Hanna (2011) | Review by Hannah Brooks-Motl
Our names’ tattoos curl a thorny path down the skin of our futures, leading us inexorably towards a fate at once preordained and incidental. Names are either important or not. Our first form, their primacy makes them meaningless. It occurred to me, as a little girl, that other girls got named Hannah, or Hanna, or maybe even Hana, but it did not strike me that they might be real, in the way that I was. This is the first fallacy of childhood.
I saw Hanna twice this weekend. After the first, driving home fast and late, a huge slab of marbled bone and meat loomed up from the black stretch of highway—a deer carcass, flayed of all its skin. I was going 70, and I didn’t swerve. I just ran right over it. This is because I am an adult.
In the 1980s, my hometown was rife with Sarahs and Stephanies and Ambers. I didn’t meet another Hannah until I was at least 15 years old. No matter I got called, with my brother Noah, “the Bible kid.” Hannah could be spelled the same way forwards and backwards! I was perhaps destined for some obscure greatness. For who among us has not built their fort out back in the woods and waited for fireflies at dusk? This is the second fallacy of childhood.
The next time I saw Hanna it was with Mark at the mall. Earlier that day I had gone for a walk through the woods and thought about the ways in which we mistakenly hold onto beliefs about who we are as friends, and lovers, and daughters. I remembered a passage from Rilke about how life is full of strange experiences meant for one person alone, and that can never be spoken of. I felt some ancient longing roll up inside me, like a storm from far out across the prairie.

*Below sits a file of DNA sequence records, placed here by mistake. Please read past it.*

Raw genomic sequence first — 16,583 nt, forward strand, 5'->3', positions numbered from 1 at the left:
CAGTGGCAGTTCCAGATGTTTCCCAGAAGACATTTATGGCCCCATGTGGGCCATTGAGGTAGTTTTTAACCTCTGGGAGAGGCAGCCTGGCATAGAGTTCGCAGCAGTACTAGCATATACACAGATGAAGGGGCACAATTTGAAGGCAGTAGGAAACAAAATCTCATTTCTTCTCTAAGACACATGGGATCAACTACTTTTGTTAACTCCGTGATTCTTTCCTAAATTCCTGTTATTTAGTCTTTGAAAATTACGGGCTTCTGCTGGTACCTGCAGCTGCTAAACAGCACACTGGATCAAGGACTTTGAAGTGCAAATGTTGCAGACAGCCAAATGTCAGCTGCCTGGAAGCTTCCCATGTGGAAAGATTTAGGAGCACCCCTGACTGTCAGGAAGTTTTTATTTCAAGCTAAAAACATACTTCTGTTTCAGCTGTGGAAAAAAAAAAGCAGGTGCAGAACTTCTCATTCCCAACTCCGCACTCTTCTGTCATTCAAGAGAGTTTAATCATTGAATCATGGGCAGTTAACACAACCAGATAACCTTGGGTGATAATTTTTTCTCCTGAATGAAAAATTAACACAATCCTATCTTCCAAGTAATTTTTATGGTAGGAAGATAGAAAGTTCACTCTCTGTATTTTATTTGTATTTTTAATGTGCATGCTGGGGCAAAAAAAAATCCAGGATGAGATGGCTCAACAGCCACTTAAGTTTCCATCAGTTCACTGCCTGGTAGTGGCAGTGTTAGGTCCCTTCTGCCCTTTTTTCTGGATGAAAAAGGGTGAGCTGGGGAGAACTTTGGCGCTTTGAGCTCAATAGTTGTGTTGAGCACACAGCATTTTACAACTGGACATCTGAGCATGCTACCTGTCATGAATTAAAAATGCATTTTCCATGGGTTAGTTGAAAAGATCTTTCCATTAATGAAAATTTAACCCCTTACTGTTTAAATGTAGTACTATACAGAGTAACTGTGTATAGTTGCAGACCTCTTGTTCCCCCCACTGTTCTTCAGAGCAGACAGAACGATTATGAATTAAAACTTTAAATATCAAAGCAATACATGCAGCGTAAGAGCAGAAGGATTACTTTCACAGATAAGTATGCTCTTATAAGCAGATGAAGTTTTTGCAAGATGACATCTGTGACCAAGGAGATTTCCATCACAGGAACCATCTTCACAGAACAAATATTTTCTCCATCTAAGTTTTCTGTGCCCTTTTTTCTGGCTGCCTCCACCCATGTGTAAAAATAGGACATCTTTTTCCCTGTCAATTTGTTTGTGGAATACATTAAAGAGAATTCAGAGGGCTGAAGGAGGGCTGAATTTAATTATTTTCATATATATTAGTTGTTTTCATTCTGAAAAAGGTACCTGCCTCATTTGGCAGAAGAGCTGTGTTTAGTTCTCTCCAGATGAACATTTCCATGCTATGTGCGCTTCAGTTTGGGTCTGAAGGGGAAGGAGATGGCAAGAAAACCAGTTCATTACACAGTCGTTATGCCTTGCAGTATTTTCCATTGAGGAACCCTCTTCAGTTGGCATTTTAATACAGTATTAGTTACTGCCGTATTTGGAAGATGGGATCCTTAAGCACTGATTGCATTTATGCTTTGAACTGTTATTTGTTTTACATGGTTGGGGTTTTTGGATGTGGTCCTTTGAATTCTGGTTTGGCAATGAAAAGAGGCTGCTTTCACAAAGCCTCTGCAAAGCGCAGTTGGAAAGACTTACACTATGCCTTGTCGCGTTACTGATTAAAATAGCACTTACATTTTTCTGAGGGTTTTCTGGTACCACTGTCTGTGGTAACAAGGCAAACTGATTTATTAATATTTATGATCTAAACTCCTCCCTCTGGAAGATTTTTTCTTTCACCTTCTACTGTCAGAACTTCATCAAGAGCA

I sat down on a pile of leaves, still dusty from winter, and remembered a scene in the movie where archetypal changeling Saorsie Ronan kicks archetypal father-figure Eric Bana’s ass, telling him mournfully that he “didn’t prepare me for this,” and how the wreckage of her fairy-tale is actually the wreckage of all fairy-tales. How we come of age only when we learn to endure the ruin.
I almost burst into tears when Mark began a litany of Hanna’s aesthetic, cinematic, and narrative sins. This is because I am not really a critic, nor an adult.
The fight scenes in Hanna happen like pantomimes, or corps de ballet: the edges of objects sharpen; colors brighten; the soundtrack pumps. The movie is not a successful “action movie” in that it neither subverts the conventions of its genre nor deploys the tenets of realism. It is not real. It is a fairy-tale. And yet it is not entirely fantastical—the gestures it makes point towards some truth only found in the checkable reality that is our own muddled, pied existence. We anxiously shrug off the woolen coat of childhood, and are chilled; we hide our aging faces in the shoulder of another, like a child. We are chased forever by wolves. This is the third fallacy of childhood—that it exists.